The launching of new legal tech startups is one of the most exciting parts of ABA TECHSHOW. One of them this year was Lawyaw, a cloud-based document drafting platform. I stopped by their booth in Start-Up Alley on the expo floor to see the product and chat with David Gomez and Tucker Cottingham.

David and Tucker said Lawyaw’s big feature is using AI to improve the drafting process. They showed a feature they are working on that will allow users to upload their own Word documents and PDFs while the software does the heavy lifting to identify variables and create fields automatically. If it works well, any lawyer could create his or her own custom drafting packages fairly easily. And that’s important, because Lawyaw only has California court forms pre-loaded at this time.

Lawyaw also differs from more traditional document software by being cloud-based, meaning it will work the same on PCs and Macs. Since many programs in this category tend to run on the desktop and within Microsoft Word, this flexibility is welcome news.

Lawyaw already integrates with Clio, too, meaning it can pull client data from Clio to fill in document fields. I didn’t ask if the integration goes the other way—if data and documents created in Lawyaw can be pushed to Clio.

I did ask if drafting in Lawyaw (via a browser) will preserve detailed formatting options in Word documents. I’m talking about the details of good typography, like line spacing and kerning, that simpler online document software can’t manage. David assured me those details would be preserved.

Lawyaw also has built-in e-signatures, at no extra cost. I’m happy to see this feature becoming more common among all kinds of legal software.

My biggest unanswered question is whether Lawyaw will work for complicated drafting, such as drafting sophisticated wills and trusts. Its website currently focuses on litigation, where attorneys need to use standard court forms and can mostly fill in the blanks. My hope is that the coming features will open it up to all kinds of legal drafting.

David told me there’s still at least 3 months before Lawyaw goes fully public as a product. I’ll be keeping tabs on it until then.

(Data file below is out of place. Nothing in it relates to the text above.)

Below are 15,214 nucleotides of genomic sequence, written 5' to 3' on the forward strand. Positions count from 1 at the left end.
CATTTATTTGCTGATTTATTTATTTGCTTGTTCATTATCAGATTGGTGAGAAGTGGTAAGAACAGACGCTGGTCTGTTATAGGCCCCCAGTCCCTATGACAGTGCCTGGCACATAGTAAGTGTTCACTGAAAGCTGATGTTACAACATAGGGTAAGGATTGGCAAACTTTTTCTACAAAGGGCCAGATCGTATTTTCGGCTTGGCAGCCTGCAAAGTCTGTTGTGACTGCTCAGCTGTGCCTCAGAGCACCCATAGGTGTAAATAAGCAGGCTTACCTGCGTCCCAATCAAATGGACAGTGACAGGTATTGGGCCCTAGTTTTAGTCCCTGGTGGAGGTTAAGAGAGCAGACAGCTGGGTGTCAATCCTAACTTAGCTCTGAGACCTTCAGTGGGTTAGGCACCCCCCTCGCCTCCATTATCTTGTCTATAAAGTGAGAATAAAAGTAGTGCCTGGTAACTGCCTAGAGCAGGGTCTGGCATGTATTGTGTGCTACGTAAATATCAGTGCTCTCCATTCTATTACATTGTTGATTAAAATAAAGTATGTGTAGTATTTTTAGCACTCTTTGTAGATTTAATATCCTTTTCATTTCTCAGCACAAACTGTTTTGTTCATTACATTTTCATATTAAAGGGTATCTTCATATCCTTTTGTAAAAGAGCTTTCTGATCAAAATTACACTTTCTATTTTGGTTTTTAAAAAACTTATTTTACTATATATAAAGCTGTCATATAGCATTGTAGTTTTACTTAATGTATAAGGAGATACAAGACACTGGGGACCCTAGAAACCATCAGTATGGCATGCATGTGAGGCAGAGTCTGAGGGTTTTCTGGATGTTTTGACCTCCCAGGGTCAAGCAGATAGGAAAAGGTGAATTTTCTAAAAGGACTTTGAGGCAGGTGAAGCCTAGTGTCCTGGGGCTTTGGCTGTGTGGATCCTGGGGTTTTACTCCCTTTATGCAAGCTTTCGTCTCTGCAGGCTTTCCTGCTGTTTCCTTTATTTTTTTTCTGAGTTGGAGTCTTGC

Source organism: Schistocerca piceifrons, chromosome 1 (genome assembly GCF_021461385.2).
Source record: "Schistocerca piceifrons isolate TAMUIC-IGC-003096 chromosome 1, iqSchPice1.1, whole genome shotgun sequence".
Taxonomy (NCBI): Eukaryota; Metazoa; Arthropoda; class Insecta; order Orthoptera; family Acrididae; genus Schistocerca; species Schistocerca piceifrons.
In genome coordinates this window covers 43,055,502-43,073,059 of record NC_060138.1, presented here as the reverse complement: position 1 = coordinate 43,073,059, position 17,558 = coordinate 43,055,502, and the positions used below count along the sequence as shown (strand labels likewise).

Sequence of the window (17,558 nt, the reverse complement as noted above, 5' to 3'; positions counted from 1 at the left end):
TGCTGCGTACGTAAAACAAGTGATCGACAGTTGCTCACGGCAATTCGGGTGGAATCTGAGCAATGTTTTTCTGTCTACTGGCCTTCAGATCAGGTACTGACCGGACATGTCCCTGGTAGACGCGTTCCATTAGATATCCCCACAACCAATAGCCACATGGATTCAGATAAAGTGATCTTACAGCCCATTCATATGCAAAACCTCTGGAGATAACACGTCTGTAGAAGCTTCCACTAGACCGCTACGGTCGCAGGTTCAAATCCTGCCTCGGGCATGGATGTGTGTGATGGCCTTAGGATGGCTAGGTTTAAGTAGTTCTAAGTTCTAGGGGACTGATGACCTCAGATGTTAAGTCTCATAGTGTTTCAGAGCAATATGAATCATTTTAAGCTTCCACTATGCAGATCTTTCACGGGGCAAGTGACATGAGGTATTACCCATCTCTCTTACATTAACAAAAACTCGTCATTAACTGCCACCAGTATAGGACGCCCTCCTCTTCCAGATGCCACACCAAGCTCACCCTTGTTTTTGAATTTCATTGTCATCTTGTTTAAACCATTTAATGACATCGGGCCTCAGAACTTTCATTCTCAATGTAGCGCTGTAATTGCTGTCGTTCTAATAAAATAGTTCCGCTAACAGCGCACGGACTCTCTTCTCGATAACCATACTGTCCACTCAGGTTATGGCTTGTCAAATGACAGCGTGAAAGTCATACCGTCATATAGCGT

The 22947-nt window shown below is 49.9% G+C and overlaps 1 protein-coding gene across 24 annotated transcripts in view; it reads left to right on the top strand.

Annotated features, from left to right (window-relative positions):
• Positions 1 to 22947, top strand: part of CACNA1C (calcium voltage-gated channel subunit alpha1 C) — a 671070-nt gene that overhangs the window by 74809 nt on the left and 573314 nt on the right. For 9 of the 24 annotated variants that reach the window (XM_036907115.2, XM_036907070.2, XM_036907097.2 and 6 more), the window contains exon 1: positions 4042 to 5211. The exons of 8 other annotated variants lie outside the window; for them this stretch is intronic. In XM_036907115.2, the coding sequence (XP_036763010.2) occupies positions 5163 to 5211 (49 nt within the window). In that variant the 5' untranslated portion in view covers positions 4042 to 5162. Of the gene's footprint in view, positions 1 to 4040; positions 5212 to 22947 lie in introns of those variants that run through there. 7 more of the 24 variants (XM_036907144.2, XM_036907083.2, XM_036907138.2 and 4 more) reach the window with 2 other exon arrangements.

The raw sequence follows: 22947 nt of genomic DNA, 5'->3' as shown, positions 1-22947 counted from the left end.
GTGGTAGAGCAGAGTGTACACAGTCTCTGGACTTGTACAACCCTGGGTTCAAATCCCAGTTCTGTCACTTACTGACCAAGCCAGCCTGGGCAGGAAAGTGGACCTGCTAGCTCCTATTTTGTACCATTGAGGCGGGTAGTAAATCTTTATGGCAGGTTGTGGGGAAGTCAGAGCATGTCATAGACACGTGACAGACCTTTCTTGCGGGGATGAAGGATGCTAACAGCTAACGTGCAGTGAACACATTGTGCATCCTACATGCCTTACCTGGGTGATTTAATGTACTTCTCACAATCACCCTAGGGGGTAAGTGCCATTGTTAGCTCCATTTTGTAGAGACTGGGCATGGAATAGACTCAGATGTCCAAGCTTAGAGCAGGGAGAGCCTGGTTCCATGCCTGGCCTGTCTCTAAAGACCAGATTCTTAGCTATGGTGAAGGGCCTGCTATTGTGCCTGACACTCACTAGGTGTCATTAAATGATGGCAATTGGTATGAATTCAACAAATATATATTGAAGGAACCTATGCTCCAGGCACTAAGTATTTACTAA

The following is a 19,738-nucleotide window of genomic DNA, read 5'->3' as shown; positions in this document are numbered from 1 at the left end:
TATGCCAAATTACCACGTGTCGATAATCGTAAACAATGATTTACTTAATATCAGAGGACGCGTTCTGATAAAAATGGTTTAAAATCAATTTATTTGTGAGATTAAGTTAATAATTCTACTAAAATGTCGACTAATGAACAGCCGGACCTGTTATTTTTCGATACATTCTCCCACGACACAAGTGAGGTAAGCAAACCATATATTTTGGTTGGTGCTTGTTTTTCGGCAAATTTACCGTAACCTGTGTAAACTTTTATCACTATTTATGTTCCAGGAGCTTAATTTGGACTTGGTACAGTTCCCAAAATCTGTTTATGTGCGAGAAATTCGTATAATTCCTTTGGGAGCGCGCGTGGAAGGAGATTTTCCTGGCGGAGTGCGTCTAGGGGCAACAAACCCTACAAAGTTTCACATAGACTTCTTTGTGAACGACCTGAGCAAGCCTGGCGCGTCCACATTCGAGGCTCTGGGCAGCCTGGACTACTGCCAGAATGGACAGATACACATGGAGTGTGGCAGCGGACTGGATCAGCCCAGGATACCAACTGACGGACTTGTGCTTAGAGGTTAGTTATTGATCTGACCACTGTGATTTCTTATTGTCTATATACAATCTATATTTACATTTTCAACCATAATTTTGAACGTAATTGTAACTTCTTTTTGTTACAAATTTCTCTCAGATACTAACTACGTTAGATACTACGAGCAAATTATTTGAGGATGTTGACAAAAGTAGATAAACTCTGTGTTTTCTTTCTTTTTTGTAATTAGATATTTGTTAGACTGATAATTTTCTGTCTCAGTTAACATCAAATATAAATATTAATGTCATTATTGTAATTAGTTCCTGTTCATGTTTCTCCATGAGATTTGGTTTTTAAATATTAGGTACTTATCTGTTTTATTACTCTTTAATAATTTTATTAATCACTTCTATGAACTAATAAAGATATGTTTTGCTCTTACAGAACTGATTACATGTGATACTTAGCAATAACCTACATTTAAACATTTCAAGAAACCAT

6 thoughts on “First Look: Lawyaw

  1. Thank you Benjamin for supporting startups; really enjoyed reading your review. BTW, regarding Clio, the connection is indeed bi-directional. We already push contacts to Clio and are working on syncing final executed documents as well. The template builder that we demoed will support automation for a wide range of documents from engagements agreements to litigation to wills and trusts.

  2. Hey! Have you found it works for more complex Wills and Trusts since your post? Our law firm just got LawYaw and I’m struggling to see that it effectively does those yet.

    1. I did sign up for a trial of Lawyaw a few months ago to see if it could work for more complex drafting. I canceled it after concluding it didn’t have the power I wanted.

      I think Lawyaw is easy to use, but is limited when it comes to input types and conditional logic. So I think there are better options when it comes to complex drafting, like Hotdocs, The Form Tool, or Docassemble.

      1. Awesome! Glad I’m not alone in that thinking. I’ve been toying with Form Tool but read that it wasn’t as compatible with Macs (and I have a desktop at work and Mac at home). Have you liked any of those three better?

        1. Docassemble is definitely where I’ll be long-term, but it requires a pretty big investment up front to implement. It has all the power of Hotdocs in a modern and flexible package.

          I’ve been using Community Lawyer to experiment with Docassemble without having to be a developer, so you might want to check that out.

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